7 best practices for customer feedback management

Want to hear something shocking? Ninety-one percent of customers who have a bad experience with a brand will just leave — without saying a thing! This group is known as the “non-complainers.”

Losing a customer is one thing. Not knowing why or what you could have done to avoid it is even worse.

That’s where customer feedback management comes into play.

Building a strong customer feedback system is the best way to find out what your customers are thinking and to take actions that will stop them from straying.

Before laying the first brick of your feedback strategy, here are seven best practices you should follow:

1. Create many feedback opportunities

Think of customer feedback as a fishing expedition. The more nets you cast, the more you’re likely to find. That doesn’t mean you should throw out feedback requests left, right, and center. Rather, focus your efforts on creating a constant flow of opportunities that allow customers to provide feedback.

For example, businesses can integrate a feedback question at the end of every customer support call. Over time, these responses can build an insightful picture of how satisfied customers are with service quality.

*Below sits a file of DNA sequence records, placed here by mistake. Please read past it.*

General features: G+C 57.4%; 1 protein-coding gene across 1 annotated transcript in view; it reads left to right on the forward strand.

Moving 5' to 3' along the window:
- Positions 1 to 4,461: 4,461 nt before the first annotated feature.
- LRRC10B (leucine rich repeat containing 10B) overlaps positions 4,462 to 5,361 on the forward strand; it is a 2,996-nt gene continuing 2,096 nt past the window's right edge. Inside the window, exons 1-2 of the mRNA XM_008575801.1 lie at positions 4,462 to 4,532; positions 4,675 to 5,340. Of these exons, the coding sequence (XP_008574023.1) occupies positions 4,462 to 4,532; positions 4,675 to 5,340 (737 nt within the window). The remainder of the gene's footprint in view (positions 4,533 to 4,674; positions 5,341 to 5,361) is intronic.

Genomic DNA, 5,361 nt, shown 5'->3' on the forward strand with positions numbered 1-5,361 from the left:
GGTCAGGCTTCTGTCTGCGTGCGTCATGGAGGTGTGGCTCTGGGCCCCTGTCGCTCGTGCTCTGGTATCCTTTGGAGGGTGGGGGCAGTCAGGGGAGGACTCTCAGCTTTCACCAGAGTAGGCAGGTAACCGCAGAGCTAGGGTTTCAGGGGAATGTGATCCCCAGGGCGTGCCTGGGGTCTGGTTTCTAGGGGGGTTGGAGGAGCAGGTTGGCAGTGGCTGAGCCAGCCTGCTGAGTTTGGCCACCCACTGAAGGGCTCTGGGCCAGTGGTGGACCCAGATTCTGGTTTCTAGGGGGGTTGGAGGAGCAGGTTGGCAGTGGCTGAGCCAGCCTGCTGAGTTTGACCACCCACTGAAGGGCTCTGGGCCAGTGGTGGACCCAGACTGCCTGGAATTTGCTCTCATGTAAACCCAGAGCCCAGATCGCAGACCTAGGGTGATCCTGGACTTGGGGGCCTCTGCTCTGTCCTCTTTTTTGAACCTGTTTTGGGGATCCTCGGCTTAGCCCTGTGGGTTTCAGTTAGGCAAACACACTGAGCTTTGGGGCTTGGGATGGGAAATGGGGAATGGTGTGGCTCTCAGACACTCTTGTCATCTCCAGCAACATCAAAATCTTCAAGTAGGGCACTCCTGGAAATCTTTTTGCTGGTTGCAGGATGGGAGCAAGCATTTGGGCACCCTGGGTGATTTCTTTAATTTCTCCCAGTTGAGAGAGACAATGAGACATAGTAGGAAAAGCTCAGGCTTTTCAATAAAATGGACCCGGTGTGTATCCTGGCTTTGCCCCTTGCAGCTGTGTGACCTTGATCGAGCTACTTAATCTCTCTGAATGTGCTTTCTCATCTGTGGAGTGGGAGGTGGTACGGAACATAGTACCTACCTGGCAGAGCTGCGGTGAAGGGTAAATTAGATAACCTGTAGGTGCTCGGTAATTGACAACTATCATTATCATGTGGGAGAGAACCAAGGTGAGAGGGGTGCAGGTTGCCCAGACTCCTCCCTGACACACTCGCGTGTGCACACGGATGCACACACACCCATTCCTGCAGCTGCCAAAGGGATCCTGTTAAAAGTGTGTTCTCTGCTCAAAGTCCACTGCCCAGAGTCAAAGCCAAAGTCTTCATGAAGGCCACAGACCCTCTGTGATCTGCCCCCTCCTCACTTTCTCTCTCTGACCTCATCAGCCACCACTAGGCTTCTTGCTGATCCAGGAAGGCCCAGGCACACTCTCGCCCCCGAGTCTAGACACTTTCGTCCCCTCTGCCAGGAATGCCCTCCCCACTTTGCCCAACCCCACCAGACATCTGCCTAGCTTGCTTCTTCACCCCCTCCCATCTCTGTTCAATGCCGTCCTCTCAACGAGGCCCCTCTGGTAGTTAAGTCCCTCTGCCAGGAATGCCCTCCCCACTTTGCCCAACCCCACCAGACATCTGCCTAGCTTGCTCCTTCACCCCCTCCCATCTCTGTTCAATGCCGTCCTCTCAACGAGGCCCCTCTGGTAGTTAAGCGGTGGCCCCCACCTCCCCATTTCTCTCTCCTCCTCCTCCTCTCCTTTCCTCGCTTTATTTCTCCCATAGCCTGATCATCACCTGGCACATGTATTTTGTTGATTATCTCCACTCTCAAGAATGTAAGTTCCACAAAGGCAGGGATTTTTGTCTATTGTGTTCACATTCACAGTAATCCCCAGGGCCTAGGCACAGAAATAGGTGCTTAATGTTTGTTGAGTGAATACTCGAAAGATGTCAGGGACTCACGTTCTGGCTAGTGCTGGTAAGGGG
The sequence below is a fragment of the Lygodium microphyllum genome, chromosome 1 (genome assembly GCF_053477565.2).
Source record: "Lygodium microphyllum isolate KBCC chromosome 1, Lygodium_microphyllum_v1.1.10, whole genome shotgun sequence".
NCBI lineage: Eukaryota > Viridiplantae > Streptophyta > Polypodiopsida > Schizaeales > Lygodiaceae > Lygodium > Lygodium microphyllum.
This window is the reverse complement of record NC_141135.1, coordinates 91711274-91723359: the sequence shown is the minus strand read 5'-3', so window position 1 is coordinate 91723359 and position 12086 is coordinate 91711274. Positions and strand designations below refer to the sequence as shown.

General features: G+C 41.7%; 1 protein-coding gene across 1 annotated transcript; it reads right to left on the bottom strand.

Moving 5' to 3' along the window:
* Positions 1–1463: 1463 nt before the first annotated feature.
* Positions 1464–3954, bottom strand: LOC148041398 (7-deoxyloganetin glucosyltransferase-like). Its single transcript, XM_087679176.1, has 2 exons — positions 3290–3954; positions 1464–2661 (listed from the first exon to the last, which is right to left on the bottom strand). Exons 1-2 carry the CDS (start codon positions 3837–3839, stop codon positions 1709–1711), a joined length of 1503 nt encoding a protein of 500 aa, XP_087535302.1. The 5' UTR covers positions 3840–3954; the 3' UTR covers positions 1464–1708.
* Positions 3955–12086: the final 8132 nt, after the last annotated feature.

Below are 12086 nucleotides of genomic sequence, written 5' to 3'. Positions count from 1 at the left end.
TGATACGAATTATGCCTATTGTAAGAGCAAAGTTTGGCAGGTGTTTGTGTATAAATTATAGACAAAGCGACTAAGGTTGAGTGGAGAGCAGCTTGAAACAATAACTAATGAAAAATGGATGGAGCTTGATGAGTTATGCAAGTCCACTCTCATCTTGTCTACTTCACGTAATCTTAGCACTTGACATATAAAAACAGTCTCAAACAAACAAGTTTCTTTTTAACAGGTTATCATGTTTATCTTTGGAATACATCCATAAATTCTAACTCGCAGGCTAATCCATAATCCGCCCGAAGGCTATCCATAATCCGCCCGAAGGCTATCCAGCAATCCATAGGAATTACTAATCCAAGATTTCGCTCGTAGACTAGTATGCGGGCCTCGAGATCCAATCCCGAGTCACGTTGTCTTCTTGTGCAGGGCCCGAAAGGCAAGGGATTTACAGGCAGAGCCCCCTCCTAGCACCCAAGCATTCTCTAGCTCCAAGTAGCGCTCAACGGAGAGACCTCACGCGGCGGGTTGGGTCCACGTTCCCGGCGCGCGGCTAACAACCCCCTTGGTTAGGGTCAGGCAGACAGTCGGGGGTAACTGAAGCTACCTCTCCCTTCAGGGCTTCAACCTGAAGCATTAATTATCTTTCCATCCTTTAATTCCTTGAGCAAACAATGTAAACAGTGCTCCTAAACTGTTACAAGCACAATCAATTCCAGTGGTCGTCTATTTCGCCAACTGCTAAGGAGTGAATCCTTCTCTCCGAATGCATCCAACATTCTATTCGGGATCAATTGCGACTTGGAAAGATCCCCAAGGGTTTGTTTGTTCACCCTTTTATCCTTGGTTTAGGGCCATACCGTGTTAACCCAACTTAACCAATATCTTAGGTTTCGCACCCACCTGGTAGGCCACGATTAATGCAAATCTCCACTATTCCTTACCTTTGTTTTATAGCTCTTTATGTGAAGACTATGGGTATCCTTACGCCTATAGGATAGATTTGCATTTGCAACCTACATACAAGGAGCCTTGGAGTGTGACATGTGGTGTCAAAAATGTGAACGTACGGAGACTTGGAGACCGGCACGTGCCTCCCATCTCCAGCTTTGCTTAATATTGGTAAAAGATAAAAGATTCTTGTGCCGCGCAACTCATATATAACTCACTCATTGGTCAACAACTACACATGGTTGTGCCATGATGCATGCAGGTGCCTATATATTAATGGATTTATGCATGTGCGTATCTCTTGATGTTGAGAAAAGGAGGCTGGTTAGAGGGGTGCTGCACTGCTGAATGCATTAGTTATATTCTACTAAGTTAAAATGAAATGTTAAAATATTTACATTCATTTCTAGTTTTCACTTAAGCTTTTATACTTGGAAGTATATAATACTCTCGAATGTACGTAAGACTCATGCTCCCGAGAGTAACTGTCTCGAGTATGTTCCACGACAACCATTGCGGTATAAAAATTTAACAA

Another way to request feedback is to send periodic feedback questionnaires to long-term customers — perhaps twice a year — to gauge their sentiments. For businesses that provide an online help center or knowledge base, adding a simple feedback question — like “Was this article helpful?” — at the bottom of the page can provide insight into which content needs improvement.

There is no right or wrong way to request feedback. As long as it’s relevant for the specific customer, ask for feedback as often as you can.

2. Craft feedback questions carefully

There are several common customer feedback methods, and each is designed to measure a specific aspect of customer satisfaction. The Net Promoter Score® (NPS®), for example, aims to find out how likely customers are to recommend a business to others. The NPS uses a designated “formula,” so it’s clear what you need to ask.

However, when you’re creating a customized feedback survey or form, there’s a lot more flexibility in the structure and formatting. The best feedback questions are those that prompt the customer to provide actionable insights.

It’s the difference between asking, “Were you satisfied with the service?” and “What was the best aspect of the service you received today?” In the first question, the only possible answers are yes and no. The second question leads the customer to provide a much more specific and detailed response that will help guide the business toward the right action.